Symposium: The Second Amendment permits premises handgun licenses
Clare Kindall is the Solicitor General for the state of Connecticut. Connecticut joined a multi-state amicus brief filed in support of the respondents in New York State Rifle & Pistol Association v. City of New York. While in accord with the filed brief, the views expressed here are entirely her own.
On December 2, 2019, the U.S. Supreme Court will hear oral argument in New York State Rifle & Pistol Association v. City of New York. The petitioners are challenging a requirement previously included in handgun-licensing rules issued by New York City. Both the federal district court and the U.S. Court of Appeals for the 2nd Circuit held that the former requirement, which has been reversed and amended by state statute and municipal regulation, did not violate the Constitution. The Supreme Court granted a petition for certiorari, with the question presented as:
Whether the City’s ban on transporting a licensed, locked, and unloaded handgun to a home or shooting range outside city limits is consistent with the Second Amendment, the Commerce Clause, and the constitutional right to travel.
Because the Second Amendment protects homes and businesses and does not require all handgun licenses to be carry-in-public licenses, the court should uphold the 2nd Circuit’s decision and find that the former New York City requirement for its premises handgun licenses did not violate the Constitution.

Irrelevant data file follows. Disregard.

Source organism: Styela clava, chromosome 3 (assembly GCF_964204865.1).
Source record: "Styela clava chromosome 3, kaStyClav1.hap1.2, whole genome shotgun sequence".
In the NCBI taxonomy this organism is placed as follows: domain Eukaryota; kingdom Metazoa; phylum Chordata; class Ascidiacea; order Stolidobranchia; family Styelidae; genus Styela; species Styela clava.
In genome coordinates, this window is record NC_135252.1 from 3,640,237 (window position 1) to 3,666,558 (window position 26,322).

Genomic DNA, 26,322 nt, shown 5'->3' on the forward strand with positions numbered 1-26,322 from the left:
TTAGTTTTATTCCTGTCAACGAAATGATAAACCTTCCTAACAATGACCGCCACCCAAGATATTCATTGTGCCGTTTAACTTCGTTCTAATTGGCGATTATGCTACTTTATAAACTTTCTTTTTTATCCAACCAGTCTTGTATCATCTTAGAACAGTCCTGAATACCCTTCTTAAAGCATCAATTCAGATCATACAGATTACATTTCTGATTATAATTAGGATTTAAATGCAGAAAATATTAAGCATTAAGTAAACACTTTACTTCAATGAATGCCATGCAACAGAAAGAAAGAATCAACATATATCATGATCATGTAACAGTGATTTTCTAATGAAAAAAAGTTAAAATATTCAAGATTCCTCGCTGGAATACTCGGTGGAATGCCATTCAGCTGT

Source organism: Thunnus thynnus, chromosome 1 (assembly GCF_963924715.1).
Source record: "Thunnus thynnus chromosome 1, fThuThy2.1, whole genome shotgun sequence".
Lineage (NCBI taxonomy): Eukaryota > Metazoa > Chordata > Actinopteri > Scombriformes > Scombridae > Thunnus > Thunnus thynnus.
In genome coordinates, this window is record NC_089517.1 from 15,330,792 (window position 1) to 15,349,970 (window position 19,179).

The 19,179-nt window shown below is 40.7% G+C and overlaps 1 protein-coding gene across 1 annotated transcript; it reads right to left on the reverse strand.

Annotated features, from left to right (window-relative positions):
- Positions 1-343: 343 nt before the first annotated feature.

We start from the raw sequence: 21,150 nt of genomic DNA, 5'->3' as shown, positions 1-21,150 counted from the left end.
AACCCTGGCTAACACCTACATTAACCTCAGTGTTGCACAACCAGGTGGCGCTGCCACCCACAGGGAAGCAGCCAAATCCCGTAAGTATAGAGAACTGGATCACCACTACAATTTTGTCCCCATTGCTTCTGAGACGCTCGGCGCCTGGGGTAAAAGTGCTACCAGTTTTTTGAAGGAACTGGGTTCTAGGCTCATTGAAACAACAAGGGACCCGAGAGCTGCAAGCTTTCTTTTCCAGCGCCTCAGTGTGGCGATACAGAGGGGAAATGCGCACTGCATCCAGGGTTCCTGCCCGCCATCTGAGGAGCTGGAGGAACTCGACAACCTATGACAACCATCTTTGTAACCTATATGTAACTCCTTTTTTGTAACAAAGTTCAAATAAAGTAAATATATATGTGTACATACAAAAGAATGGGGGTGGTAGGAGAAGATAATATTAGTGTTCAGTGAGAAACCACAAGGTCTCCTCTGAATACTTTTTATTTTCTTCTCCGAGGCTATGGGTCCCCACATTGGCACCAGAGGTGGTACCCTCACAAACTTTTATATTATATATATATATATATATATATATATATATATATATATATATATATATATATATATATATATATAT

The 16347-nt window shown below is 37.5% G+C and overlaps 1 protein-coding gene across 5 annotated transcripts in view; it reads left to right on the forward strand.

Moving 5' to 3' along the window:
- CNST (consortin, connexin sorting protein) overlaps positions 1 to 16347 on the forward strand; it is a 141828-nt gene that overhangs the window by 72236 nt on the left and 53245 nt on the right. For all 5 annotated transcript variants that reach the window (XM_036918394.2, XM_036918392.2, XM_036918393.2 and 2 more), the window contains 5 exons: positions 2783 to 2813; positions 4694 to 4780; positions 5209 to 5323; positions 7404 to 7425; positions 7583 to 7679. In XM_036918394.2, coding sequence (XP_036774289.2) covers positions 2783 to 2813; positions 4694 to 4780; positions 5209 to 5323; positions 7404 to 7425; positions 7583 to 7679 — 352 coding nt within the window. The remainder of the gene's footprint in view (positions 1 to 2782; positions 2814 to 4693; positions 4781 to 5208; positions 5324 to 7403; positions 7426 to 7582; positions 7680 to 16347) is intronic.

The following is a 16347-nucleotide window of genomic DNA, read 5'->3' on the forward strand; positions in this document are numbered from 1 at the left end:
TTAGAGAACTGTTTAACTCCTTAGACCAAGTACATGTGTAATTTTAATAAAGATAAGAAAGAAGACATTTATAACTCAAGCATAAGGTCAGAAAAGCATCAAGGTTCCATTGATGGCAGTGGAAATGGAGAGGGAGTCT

Under New York state law, a handgun owner is required to have a license to possess a handgun. New York has two types of handgun licenses, a premises license and a concealed-carry license. The premises license allows handgun possession in a home or business. The concealed-carry license allows the holder to carry a concealed handgun in public. In addition to the 20,000 active New York City licenses for rifles and shotguns, there are over 40,000 active handgun-license holders in the city, most of whom have a premises license.
Under the former regulation, the city issued a “transport rule” for its premises-license holders, permitting handgun possession at home and at a place of business, and allowing possession outside the premises under two circumstances. First, the premises-license holder could transport their licensed handgun within the city to an authorized shooting range for training. There are seven authorized target-shooting ranges in New York City, with at least one in each borough. Second, the premises-license holder could obtain permission from the city police department to transport the handgun out of the city for hunting purposes. Under both exceptions, the premises-license holder is required to transport the handgun in a locked container, unloaded and separate from the ammunition. The case only challenges the city’s former transport rules for premises handgun licenses.
Although the petitioners have presented three separate constitutional challenges to New York City’s former transport rule for premises-license holders, the true battleground of this case lies in the Second Amendment. The Supreme Court has addressed Second Amendment claims twice in the past decade in cases involving large-city handgun bans, in District of Columbia v. Heller and McDonald v. City of Chicago. In these cases, both Washington, D.C., and Chicago had banned handgun possession entirely. In a 5-4 decision, the court in Heller held that the Second Amendment grants an individual right to keep and bear arms, and thus D.C. could neither ban handgun possession nor require that lawful guns in the home be inoperable for immediate self-defense. In another 5-4 decision, the court in McDonald held that Chicago’s handgun ban violated both the Second and 14th Amendments, and that the Second Amendment is fully applicable to the states through the 14th Amendment.